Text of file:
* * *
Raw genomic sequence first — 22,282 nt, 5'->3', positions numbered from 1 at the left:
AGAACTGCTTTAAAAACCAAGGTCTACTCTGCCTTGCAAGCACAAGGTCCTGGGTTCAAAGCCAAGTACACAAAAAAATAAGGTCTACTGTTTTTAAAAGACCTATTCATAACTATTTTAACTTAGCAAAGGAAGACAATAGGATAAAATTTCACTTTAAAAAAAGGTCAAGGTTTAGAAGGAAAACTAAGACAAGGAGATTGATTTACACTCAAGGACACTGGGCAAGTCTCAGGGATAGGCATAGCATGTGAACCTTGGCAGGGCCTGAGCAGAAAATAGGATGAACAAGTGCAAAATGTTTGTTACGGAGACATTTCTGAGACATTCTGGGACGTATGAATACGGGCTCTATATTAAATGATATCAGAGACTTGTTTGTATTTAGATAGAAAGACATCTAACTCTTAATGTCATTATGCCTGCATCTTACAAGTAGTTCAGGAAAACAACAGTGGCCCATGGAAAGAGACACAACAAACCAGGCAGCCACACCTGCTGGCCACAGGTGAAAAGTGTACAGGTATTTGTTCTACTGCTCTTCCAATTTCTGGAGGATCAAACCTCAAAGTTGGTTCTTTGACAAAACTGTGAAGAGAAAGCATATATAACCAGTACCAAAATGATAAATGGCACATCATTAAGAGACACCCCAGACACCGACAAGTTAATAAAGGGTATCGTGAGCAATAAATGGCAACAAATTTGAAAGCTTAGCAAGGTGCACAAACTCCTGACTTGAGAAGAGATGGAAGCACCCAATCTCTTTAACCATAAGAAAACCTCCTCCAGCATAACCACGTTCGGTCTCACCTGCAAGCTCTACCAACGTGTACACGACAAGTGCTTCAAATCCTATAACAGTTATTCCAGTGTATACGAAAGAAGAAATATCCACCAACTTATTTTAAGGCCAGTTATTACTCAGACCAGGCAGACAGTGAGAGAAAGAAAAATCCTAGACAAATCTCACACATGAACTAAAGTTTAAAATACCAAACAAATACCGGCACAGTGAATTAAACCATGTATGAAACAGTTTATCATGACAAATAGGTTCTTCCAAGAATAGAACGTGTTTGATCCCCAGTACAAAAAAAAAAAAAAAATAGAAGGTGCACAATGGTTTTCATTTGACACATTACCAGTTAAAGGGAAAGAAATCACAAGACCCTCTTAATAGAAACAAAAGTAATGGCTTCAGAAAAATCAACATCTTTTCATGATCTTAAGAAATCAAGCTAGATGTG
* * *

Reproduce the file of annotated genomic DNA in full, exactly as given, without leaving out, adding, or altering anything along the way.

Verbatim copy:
Raw genomic sequence first — 22,282 nt, 5'->3', positions numbered from 1 at the left:
AGAACTGCTTTAAAAACCAAGGTCTACTCTGCCTTGCAAGCACAAGGTCCTGGGTTCAAAGCCAAGTACACAAAAAAATAAGGTCTACTGTTTTTAAAAGACCTATTCATAACTATTTTAACTTAGCAAAGGAAGACAATAGGATAAAATTTCACTTTAAAAAAAGGTCAAGGTTTAGAAGGAAAACTAAGACAAGGAGATTGATTTACACTCAAGGACACTGGGCAAGTCTCAGGGATAGGCATAGCATGTGAACCTTGGCAGGGCCTGAGCAGAAAATAGGATGAACAAGTGCAAAATGTTTGTTACGGAGACATTTCTGAGACATTCTGGGACGTATGAATACGGGCTCTATATTAAATGATATCAGAGACTTGTTTGTATTTAGATAGAAAGACATCTAACTCTTAATGTCATTATGCCTGCATCTTACAAGTAGTTCAGGAAAACAACAGTGGCCCATGGAAAGAGACACAACAAACCAGGCAGCCACACCTGCTGGCCACAGGTGAAAAGTGTACAGGTATTTGTTCTACTGCTCTTCCAATTTCTGGAGGATCAAACCTCAAAGTTGGTTCTTTGACAAAACTGTGAAGAGAAAGCATATATAACCAGTACCAAAATGATAAATGGCACATCATTAAGAGACACCCCAGACACCGACAAGTTAATAAAGGGTATCGTGAGCAATAAATGGCAACAAATTTGAAAGCTTAGCAAGGTGCACAAACTCCTGACTTGAGAAGAGATGGAAGCACCCAATCTCTTTAACCATAAGAAAACCTCCTCCAGCATAACCACGTTCGGTCTCACCTGCAAGCTCTACCAACGTGTACACGACAAGTGCTTCAAATCCTATAACAGTTATTCCAGTGTATACGAAAGAAGAAATATCCACCAACTTATTTTAAGGCCAGTTATTACTCAGACCAGGCAGACAGTGAGAGAAAGAAAAATCCTAGACAAATCTCACACATGAACTAAAGTTTAAAATACCAAACAAATACCGGCACAGTGAATTAAACCATGTATGAAACAGTTTATCATGACAAATAGGTTCTTCCAAGAATAGAACGTGTTTGATCCCCAGTACAAAAAAAAAAAAAAAATAGAAGGTGCACAATGGTTTTCATTTGACACATTACCAGTTAAAGGGAAAGAAATCACAAGACCCTCTTAATAGAAACAAAAGTAATGGCTTCAGAAAAATCAACATCTTTTCATGATCTTAAGAAATCAAGCTAGATGTG